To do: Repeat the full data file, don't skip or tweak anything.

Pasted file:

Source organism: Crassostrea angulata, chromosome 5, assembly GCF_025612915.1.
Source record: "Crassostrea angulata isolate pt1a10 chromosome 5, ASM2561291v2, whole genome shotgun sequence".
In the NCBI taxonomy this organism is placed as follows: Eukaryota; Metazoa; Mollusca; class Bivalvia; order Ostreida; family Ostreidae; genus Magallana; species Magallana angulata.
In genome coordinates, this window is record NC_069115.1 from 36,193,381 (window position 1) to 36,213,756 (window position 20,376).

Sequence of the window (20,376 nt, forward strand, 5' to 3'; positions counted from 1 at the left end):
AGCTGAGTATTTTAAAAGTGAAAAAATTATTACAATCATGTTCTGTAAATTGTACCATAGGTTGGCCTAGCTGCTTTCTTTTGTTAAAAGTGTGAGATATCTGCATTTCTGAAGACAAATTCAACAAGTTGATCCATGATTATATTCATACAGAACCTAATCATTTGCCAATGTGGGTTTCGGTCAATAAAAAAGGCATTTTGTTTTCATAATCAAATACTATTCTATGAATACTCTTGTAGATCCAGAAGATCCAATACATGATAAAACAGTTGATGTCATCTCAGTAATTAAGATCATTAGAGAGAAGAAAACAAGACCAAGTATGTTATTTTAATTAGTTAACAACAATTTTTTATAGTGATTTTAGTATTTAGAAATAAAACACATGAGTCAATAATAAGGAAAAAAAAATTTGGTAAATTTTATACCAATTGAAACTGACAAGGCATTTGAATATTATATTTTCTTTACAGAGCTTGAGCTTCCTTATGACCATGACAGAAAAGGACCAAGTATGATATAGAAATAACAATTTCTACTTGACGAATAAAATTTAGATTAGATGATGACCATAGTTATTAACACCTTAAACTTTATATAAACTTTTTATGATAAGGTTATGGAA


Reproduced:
Source organism: Crassostrea angulata, chromosome 5, assembly GCF_025612915.1.
Source record: "Crassostrea angulata isolate pt1a10 chromosome 5, ASM2561291v2, whole genome shotgun sequence".
In the NCBI taxonomy this organism is placed as follows: Eukaryota; Metazoa; Mollusca; class Bivalvia; order Ostreida; family Ostreidae; genus Magallana; species Magallana angulata.
In genome coordinates, this window is record NC_069115.1 from 36,193,381 (window position 1) to 36,213,756 (window position 20,376).

Sequence of the window (20,376 nt, forward strand, 5' to 3'; positions counted from 1 at the left end):
AGCTGAGTATTTTAAAAGTGAAAAAATTATTACAATCATGTTCTGTAAATTGTACCATAGGTTGGCCTAGCTGCTTTCTTTTGTTAAAAGTGTGAGATATCTGCATTTCTGAAGACAAATTCAACAAGTTGATCCATGATTATATTCATACAGAACCTAATCATTTGCCAATGTGGGTTTCGGTCAATAAAAAAGGCATTTTGTTTTCATAATCAAATACTATTCTATGAATACTCTTGTAGATCCAGAAGATCCAATACATGATAAAACAGTTGATGTCATCTCAGTAATTAAGATCATTAGAGAGAAGAAAACAAGACCAAGTATGTTATTTTAATTAGTTAACAACAATTTTTTATAGTGATTTTAGTATTTAGAAATAAAACACATGAGTCAATAATAAGGAAAAAAAAATTTGGTAAATTTTATACCAATTGAAACTGACAAGGCATTTGAATATTATATTTTCTTTACAGAGCTTGAGCTTCCTTATGACCATGACAGAAAAGGACCAAGTATGATATAGAAATAACAATTTCTACTTGACGAATAAAATTTAGATTAGATGATGACCATAGTTATTAACACCTTAAACTTTATATAAACTTTTTATGATAAGGTTATGGAA